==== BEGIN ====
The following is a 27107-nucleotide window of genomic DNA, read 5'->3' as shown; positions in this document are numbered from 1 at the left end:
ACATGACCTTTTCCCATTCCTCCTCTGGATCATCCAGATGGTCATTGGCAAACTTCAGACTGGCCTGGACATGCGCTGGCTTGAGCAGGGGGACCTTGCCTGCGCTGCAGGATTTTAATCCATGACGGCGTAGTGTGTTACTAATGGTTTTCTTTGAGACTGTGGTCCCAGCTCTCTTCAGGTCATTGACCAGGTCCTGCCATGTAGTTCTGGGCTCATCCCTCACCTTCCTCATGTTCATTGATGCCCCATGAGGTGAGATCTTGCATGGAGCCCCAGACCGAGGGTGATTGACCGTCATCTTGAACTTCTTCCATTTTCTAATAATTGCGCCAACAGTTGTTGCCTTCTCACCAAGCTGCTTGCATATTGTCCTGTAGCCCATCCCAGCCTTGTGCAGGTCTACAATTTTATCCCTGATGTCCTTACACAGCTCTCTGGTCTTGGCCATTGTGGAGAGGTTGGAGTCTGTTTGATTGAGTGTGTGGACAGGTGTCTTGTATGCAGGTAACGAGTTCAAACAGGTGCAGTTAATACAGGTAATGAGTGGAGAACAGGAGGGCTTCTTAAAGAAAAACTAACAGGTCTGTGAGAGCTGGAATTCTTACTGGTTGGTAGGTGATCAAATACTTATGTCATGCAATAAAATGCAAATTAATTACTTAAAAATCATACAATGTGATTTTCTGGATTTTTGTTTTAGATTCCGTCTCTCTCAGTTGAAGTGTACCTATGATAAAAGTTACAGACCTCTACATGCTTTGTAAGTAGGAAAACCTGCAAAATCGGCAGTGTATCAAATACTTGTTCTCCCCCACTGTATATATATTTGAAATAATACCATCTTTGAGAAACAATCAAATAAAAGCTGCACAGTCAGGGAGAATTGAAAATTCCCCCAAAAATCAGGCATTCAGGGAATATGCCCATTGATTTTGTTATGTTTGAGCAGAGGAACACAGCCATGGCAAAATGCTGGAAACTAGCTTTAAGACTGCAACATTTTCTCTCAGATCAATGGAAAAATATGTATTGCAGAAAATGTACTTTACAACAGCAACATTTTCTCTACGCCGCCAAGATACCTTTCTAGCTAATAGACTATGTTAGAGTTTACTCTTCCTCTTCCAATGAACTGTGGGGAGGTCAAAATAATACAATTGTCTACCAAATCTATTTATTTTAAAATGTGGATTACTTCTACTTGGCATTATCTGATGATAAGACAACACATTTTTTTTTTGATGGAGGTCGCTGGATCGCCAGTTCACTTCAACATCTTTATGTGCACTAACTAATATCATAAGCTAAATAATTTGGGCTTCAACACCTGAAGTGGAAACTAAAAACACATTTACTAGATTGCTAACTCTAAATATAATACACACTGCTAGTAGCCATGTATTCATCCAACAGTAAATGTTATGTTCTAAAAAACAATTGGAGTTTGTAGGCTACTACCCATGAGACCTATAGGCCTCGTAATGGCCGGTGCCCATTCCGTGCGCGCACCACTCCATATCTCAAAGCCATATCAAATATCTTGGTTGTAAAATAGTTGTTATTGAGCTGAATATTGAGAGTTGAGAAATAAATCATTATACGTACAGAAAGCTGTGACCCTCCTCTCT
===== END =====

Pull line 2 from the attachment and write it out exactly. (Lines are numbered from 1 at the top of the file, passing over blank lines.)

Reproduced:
ACATGACCTTTTCCCATTCCTCCTCTGGATCATCCAGATGGTCATTGGCAAACTTCAGACTGGCCTGGACATGCGCTGGCTTGAGCAGGGGGACCTTGCCTGCGCTGCAGGATTTTAATCCATGACGGCGTAGTGTGTTACTAATGGTTTTCTTTGAGACTGTGGTCCCAGCTCTCTTCAGGTCATTGACCAGGTCCTGCCATGTAGTTCTGGGCTCATCCCTCACCTTCCTCATGTTCATTGATGCCCCATGAGGTGAGATCTTGCATGGAGCCCCAGACCGAGGGTGATTGACCGTCATCTTGAACTTCTTCCATTTTCTAATAATTGCGCCAACAGTTGTTGCCTTCTCACCAAGCTGCTTGCATATTGTCCTGTAGCCCATCCCAGCCTTGTGCAGGTCTACAATTTTATCCCTGATGTCCTTACACAGCTCTCTGGTCTTGGCCATTGTGGAGAGGTTGGAGTCTGTTTGATTGAGTGTGTGGACAGGTGTCTTGTATGCAGGTAACGAGTTCAAACAGGTGCAGTTAATACAGGTAATGAGTGGAGAACAGGAGGGCTTCTTAAAGAAAAACTAACAGGTCTGTGAGAGCTGGAATTCTTACTGGTTGGTAGGTGATCAAATACTTATGTCATGCAATAAAATGCAAATTAATTACTTAAAAATCATACAATGTGATTTTCTGGATTTTTGTTTTAGATTCCGTCTCTCTCAGTTGAAGTGTACCTATGATAAAAGTTACAGACCTCTACATGCTTTGTAAGTAGGAAAACCTGCAAAATCGGCAGTGTATCAAATACTTGTTCTCCCCCACTGTATATATATTTGAAATAATACCATCTTTGAGAAACAATCAAATAAAAGCTGCACAGTCAGGGAGAATTGAAAATTCCCCCAAAAATCAGGCATTCAGGGAATATGCCCATTGATTTTGTTATGTTTGAGCAGAGGAACACAGCCATGGCAAAATGCTGGAAACTAGCTTTAAGACTGCAACATTTTCTCTCAGATCAATGGAAAAATATGTATTGCAGAAAATGTACTTTACAACAGCAACATTTTCTCTACGCCGCCAAGATACCTTTCTAGCTAATAGACTATGTTAGAGTTTACTCTTCCTCTTCCAATGAACTGTGGGGAGGTCAAAATAATACAATTGTCTACCAAATCTATTTATTTTAAAATGTGGATTACTTCTACTTGGCATTATCTGATGATAAGACAACACATTTTTTTTTTGATGGAGGTCGCTGGATCGCCAGTTCACTTCAACATCTTTATGTGCACTAACTAATATCATAAGCTAAATAATTTGGGCTTCAACACCTGAAGTGGAAACTAAAAACACATTTACTAGATTGCTAACTCTAAATATAATACACACTGCTAGTAGCCATGTATTCATCCAACAGTAAATGTTATGTTCTAAAAAACAATTGGAGTTTGTAGGCTACTACCCATGAGACCTATAGGCCTCGTAATGGCCGGTGCCCATTCCGTGCGCGCACCACTCCATATCTCAAAGCCATATCAAATATCTTGGTTGTAAAATAGTTGTTATTGAGCTGAATATTGAGAGTTGAGAAATAAATCATTATACGTACAGAAAGCTGTGACCCTCCTCTCT